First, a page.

As we were discussing the kids’ improvement, the center director told us that Kimball’s IEP coordinator had told her that before she knew Kimball she took a look at his report and then went out to recess to find him. The report had mentioned that he was easy to spot at recess because he was always alone, wandering around by himself, probably either shooting hoops or lining stuff up, but never really interacting with other kids. So she went out to the playground to look for him and couldn’t find him. Finally she asked one of the kids if Kimball was there. They pointed to Kimball, who was busy playing soccer with another group of kids. The teacher went up to him, introduced herself, and they had a good conversation. She went back into the office and said that she didn’t know who that kid was out there, but he was NOT the same kid described in that IEP — not even close. The Kimball she met was sociable, made good eye contact, enjoyed playing with his friends, and was able to have a normal conversation with a total stranger.

Awesome.

Rather than try to re-create what I have already written, and so that you can see how much the kids have improved not just from where they started but over the past few months I have decided to include the full text of the post I wrote in June after their last big assessment and just add my updates from this most recent assessment in bold.

Here you go:

Three Months of Brain Balance are now in the books, and Betty and I are very pleased with the progress the kids have made. It hasn’t been easy, but we have learned that our efforts make a difference in the lives of our children.

Primitive Reflexes

At Brain Balance they have taught us that people with conditions like autism tend to struggle in different areas because their brains have not taken control of their primitive reflexes. The first order of business if you want to help someone to behave better or perform better academically is to get them to let go of the primitive reflexes (the ones we have when we are babies) and let the mature brain take over those things. This is the first thing they measure in the kids, and many of the exercises we work on each day directly target the primitive reflexes.

This is what they are:

Rooting Reflex

Wikipedia says this about the Rooting Reflex:

The rooting reflex is present at birth and disappears around four months of age, as it gradually comes under voluntary control. The rooting reflex assists in the act of breastfeeding. A newborn infant will turn his head toward anything that strokes his cheek or mouth, searching for the object by moving his head in steadily decreasing arcs until the object is found. After becoming used to responding in this way, (if breastfed, approximately three weeks after birth), the infant will move directly to the object without searching.

According to the Brain Balance people, if we can get the rooting reflex to disappear, we will see a decrease in obsessive sucking, licking, biting, etc. The exercise most closely associated with rooting reflex is fittingly called “Rooting Reflex,” in which we stroke from ear to lip along the kids cheeks.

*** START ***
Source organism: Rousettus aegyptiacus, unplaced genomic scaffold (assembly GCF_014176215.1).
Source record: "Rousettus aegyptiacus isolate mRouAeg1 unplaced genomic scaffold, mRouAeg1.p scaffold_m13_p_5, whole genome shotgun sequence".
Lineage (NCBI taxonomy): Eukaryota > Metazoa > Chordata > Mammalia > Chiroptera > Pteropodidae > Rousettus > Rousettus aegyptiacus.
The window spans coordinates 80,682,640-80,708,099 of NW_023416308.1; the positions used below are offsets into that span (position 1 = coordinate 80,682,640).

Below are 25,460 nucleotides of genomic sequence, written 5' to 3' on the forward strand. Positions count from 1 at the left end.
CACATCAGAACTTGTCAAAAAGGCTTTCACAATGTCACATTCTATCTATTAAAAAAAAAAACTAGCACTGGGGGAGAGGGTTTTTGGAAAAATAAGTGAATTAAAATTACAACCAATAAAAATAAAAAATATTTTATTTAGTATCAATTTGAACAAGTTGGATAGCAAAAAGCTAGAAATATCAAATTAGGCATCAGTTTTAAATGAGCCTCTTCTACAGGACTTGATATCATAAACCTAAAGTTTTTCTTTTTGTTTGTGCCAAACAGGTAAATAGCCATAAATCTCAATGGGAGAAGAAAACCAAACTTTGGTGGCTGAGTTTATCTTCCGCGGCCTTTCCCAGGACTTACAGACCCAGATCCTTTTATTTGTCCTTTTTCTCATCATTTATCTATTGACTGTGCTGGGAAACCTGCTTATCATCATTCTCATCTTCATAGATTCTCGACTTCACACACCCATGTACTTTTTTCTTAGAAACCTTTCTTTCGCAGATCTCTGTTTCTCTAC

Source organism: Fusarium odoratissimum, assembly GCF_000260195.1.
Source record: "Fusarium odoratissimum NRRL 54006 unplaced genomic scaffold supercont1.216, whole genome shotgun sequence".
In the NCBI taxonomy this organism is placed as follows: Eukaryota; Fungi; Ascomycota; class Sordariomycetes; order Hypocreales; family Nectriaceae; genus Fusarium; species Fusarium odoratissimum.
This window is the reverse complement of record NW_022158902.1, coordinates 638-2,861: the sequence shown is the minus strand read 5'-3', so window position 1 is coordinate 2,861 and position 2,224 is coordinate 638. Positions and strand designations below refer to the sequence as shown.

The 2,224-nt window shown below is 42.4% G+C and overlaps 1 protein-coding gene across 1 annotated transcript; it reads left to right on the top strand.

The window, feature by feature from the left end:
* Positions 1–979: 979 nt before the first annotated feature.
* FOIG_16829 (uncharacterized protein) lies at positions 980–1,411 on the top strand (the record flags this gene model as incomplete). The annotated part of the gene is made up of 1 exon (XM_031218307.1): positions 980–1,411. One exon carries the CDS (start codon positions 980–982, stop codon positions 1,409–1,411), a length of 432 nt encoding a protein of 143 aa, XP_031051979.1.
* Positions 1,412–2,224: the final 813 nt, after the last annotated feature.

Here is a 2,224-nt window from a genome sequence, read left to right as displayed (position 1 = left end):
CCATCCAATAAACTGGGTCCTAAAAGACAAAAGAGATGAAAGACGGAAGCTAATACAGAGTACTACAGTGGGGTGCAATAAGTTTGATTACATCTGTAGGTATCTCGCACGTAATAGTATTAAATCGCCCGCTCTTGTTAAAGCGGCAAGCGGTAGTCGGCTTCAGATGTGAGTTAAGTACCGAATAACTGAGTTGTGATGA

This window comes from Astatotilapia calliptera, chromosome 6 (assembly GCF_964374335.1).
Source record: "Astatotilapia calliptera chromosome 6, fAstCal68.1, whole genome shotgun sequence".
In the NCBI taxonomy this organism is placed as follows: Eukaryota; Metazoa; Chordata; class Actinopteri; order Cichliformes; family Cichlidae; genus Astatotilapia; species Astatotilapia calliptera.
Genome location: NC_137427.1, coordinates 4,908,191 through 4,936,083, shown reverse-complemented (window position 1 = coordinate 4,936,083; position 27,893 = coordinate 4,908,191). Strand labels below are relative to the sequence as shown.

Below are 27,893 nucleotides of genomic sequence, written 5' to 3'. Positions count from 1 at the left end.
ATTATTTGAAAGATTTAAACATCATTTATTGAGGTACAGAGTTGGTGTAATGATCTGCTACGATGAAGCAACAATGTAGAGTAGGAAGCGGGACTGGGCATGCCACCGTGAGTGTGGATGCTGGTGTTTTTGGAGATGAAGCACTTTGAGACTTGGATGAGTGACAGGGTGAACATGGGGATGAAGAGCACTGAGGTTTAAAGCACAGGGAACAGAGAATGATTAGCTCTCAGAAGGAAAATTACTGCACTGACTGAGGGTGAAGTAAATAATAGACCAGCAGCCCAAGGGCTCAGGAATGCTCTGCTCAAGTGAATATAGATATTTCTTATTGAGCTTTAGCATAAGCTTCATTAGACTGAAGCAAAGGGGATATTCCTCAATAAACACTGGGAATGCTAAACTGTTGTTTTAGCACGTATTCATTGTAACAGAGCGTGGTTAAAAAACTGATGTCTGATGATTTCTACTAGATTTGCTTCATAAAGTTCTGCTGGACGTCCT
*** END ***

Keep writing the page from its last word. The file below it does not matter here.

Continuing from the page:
In the three months that we have been in the program, Kimball has gone from level three to level one with rooting. He used to suck on his fingers all the time, but now I can’t remember the last time I had to ask him to stop doing that. The behavior simply disappeared. Anahí hasn’t fully dropped a level, she is still at level three, but she is making good progress, and the behavior (which in her was far worse) is also much better. She is just not sucking on things (her hair and her shirt were the most common victims) anymore. Before Brain Balance, the best we could do was to give her “chewelry”. It was an OK solution, but now she has actually outgrown the need for it.

Update: Three months later, Kimball continues at level 1, and Anahí has dropped down to level 1! She has stopped chewing on things and we are really happy about that.

Moro Reflex

Again, from Wikipedia:

This is sometimes referred to as the startle reaction, startle response, startle reflex or embrace reflex. It is more commonly known as the Moro response or Moro reflex after its discoverer, pediatrician Ernst Moro. The Moro reflex is present at birth, peaks in the first month of life, and begins to disappear around 2 months of age. It is likely to occur if the infant's head suddenly shifts position, the temperature changes abruptly, or they are startled by a sudden noise. The legs and head extend while the arms jerk up and out with the palms up and thumbs flexed. Shortly afterward the arms are brought together and the hands clench into fists, and the infant cries loudly. The reflex normally disappears by three to four months of age, though it may last up to six months. […] In human evolutionary history, the Moro reflex may have helped the infant cling to the mother while she carried them around all day. If the infant lost its balance, the reflex caused the infant to embrace its mother and regain its hold on the mother's body.

When people hold onto the Moro Reflex, they are easily startled, anxious, distracted, etc. This describes my kids pretty well. When it comes to anything they are not currently obsessed with, it has been difficult for them to stay focused on anything. But things are getting better. Kimball and Anahí have both improved from a level 4 to a level 3 on their Moro Reflexes. Their general level of anxiety has decreased significantly. They are able to go to the park and not worry about the birds and the dogs. They went to a play a didn’t have to worry about the loud clapping. Kimball went to a parade and didn’t freak out at the people in costume or the loud noises. This makes life much more enjoyable.

Update: Neither Kimball or Anahí was able to drop a level on this, but in fairness it’s a tough exercise. What we can report, however, is that both Kimball and Anahí have much lower levels of overall anxiety. They are able to play outside, even in public areas where they used to be terrified of dogs and birds, and they do just fine. The loud noises that used to paralyze Kimball don’t really bother him anymore (except when Buffy barks at him).